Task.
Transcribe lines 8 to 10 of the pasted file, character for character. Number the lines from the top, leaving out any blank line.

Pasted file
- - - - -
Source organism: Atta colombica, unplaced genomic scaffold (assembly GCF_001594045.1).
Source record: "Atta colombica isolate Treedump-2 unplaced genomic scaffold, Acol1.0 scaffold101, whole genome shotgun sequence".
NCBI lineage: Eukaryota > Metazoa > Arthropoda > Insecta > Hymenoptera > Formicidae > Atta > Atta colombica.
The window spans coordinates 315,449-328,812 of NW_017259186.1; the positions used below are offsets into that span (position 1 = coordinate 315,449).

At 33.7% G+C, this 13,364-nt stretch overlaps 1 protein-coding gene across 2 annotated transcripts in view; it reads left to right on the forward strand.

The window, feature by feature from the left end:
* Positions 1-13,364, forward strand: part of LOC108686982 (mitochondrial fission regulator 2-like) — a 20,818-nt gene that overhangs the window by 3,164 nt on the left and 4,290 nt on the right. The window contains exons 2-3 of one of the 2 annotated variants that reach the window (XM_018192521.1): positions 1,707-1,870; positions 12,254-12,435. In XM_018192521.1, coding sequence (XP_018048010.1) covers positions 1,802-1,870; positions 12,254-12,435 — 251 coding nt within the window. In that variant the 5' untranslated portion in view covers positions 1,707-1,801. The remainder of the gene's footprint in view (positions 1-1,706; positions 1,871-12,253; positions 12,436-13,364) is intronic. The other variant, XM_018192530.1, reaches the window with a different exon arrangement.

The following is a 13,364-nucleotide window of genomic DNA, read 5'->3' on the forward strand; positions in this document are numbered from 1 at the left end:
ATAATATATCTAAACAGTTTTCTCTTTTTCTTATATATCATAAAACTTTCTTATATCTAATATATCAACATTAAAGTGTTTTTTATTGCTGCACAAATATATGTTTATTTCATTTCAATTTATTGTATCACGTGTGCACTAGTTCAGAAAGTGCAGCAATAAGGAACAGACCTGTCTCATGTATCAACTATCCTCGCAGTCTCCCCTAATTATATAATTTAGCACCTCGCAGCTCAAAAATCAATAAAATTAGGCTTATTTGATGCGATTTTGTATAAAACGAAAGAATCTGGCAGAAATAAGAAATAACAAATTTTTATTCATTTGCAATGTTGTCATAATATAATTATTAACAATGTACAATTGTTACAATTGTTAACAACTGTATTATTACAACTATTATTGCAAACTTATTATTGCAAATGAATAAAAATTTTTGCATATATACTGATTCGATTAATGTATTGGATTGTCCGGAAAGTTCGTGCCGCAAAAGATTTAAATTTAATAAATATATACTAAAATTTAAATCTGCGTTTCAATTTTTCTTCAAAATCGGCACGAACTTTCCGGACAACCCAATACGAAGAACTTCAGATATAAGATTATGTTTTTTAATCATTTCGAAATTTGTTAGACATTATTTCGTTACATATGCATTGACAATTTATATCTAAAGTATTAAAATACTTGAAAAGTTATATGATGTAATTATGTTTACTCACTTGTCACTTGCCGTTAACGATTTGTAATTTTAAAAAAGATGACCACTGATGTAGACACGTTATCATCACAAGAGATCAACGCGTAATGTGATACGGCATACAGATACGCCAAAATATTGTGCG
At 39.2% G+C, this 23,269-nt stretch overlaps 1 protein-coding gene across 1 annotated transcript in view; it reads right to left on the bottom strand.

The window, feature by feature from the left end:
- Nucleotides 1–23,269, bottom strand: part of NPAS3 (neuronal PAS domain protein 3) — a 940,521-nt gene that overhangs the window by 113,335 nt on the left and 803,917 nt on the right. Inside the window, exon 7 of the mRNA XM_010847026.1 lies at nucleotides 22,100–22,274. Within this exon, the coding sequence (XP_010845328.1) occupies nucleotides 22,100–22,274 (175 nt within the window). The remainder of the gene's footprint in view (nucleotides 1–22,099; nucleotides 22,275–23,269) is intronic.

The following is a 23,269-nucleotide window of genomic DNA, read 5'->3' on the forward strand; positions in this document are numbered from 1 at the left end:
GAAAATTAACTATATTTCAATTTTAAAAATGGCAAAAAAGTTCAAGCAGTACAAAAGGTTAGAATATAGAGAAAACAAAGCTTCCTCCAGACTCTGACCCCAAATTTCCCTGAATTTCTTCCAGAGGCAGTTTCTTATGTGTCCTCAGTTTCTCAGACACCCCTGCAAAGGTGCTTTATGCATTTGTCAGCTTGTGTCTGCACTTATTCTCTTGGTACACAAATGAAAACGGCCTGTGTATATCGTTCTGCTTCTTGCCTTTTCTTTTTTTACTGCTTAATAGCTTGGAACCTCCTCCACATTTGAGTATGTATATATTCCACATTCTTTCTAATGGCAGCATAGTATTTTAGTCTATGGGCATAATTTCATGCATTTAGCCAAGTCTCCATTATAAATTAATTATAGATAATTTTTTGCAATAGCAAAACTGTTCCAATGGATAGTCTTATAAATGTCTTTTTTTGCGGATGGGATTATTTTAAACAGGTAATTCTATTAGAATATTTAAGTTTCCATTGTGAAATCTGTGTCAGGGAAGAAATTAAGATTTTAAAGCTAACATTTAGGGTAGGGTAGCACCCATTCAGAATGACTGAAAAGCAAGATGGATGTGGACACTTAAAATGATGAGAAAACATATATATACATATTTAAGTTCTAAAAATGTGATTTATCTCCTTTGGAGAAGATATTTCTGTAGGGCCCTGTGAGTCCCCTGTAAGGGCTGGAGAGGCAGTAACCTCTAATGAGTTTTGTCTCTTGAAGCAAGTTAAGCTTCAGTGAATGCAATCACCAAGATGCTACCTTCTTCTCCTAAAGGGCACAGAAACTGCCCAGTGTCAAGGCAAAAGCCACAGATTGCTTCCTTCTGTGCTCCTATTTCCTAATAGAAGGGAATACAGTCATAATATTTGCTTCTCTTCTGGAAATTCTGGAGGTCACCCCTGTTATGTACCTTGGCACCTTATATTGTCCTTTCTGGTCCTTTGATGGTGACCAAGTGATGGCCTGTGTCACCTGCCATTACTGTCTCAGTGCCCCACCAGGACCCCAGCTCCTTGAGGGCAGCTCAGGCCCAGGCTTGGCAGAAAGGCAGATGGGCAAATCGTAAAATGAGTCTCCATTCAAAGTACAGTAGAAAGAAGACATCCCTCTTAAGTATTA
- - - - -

The following is a 13,364-nucleotide window of genomic DNA, read 5'->3' on the forward strand; positions in this document are numbered from 1 at the left end:
ATAATATATCTAAACAGTTTTCTCTTTTTCTTATATATCATAAAACTTTCTTATATCTAATATATCAACATTAAAGTGTTTTTTATTGCTGCACAAATATATGTTTATTTCATTTCAATTTATTGTATCACGTGTGCACTAGTTCAGAAAGTGCAGCAATAAGGAACAGACCTGTCTCATGTATCAACTATCCTCGCAGTCTCCCCTAATTATATAATTTAGCACCTCGCAGCTCAAAAATCAATAAAATTAGGCTTATTTGATGCGATTTTGTATAAAACGAAAGAATCTGGCAGAAATAAGAAATAACAAATTTTTATTCATTTGCAATGTTGTCATAATATAATTATTAACAATGTACAATTGTTACAATTGTTAACAACTGTATTATTACAACTATTATTGCAAACTTATTATTGCAAATGAATAAAAATTTTTGCATATATACTGATTCGATTAATGTATTGGATTGTCCGGAAAGTTCGTGCCGCAAAAGATTTAAATTTAATAAATATATACTAAAATTTAAATCTGCGTTTCAATTTTTCTTCAAAATCGGCACGAACTTTCCGGACAACCCAATACGAAGAACTTCAGATATAAGATTATGTTTTTTAATCATTTCGAAATTTGTTAGACATTATTTCGTTACATATGCATTGACAATTTATATCTAAAGTATTAAAATACTTGAAAAGTTATATGATGTAATTATGTTTACTCACTTGTCACTTGCCGTTAACGATTTGTAATTTTAAAAAAGATGACCACTGATGTAGACACGTTATCATCACAAGAGATCAACGCGTAATGTGATACGGCATACAGATACGCCAAAATATTGTGCG
At 39.2% G+C, this 23,269-nt stretch overlaps 1 protein-coding gene across 1 annotated transcript in view; it reads right to left on the bottom strand.